Same top-level point, though: [for evaluating `f() and g()`]:
result = f() if bool(result): result = g()
Ah, I think I see your point now. In the _context_ of `if f() and g()`, the dumbest possible code generation would do the above, and then go on to do
if bool(result): ....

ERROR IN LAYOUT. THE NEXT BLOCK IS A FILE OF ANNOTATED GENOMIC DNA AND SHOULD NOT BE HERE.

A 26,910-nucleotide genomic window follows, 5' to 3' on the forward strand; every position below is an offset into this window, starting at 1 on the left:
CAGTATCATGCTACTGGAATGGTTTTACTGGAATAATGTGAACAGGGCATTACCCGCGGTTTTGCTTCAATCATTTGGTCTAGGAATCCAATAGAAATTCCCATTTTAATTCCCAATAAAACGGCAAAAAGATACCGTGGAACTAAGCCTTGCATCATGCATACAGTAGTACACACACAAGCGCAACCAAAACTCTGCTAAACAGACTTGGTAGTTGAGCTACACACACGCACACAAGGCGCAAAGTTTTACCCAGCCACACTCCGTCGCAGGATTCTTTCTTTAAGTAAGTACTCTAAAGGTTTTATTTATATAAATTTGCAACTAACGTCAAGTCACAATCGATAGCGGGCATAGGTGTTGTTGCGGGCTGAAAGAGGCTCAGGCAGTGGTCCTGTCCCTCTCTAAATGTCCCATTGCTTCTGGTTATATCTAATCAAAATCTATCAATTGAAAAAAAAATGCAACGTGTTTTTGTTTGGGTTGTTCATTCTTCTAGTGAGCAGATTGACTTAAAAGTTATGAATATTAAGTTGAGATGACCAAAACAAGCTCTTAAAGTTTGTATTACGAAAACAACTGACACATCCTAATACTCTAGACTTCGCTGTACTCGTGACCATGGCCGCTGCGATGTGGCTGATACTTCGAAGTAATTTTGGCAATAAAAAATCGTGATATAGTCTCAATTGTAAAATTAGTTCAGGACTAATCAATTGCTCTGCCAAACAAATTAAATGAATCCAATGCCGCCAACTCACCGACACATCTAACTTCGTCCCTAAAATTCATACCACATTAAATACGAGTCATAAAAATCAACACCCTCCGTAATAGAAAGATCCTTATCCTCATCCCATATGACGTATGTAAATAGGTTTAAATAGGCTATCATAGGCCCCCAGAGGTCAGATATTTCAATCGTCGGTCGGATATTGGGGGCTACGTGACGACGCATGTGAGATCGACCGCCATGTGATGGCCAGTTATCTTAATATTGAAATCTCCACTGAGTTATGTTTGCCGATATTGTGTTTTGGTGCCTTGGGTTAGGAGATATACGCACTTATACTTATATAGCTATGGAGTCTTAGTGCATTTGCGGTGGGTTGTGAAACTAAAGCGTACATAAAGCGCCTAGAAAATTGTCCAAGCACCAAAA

If in fact `f()` returned a false-like value, an optimizer could note that `bool(result)` had already been evaluated and skip the redundant evaluation. I think that's fine either way: what the language guarantees is that `f()` will be evaluated exactly once, and `g()` no more than once, and that's all so regardless.